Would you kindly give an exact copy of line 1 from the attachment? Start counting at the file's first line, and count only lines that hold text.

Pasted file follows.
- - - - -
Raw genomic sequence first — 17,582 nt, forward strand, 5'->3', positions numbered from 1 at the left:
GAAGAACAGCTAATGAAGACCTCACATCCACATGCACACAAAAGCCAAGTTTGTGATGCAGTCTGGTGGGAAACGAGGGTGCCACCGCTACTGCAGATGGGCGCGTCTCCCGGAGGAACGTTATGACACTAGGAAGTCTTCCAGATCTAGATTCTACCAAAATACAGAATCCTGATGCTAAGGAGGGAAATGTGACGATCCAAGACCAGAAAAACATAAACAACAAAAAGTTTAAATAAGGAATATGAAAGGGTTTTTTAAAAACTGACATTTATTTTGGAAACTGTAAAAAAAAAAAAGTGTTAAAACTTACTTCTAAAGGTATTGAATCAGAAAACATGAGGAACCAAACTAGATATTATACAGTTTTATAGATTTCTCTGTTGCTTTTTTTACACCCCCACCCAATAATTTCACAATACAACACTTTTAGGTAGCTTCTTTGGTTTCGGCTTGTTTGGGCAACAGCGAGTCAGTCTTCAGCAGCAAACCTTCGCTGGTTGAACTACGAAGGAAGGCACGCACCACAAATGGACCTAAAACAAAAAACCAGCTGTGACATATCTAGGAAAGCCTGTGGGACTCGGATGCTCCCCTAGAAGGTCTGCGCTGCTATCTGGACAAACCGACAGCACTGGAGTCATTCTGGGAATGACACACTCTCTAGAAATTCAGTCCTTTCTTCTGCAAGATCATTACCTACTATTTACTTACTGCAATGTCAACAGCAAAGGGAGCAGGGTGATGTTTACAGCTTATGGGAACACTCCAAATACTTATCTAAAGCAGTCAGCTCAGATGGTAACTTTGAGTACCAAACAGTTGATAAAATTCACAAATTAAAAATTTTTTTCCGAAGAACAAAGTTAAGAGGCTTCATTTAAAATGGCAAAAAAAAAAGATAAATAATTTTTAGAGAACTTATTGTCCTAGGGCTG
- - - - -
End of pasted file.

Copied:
Raw genomic sequence first — 17,582 nt, forward strand, 5'->3', positions numbered from 1 at the left: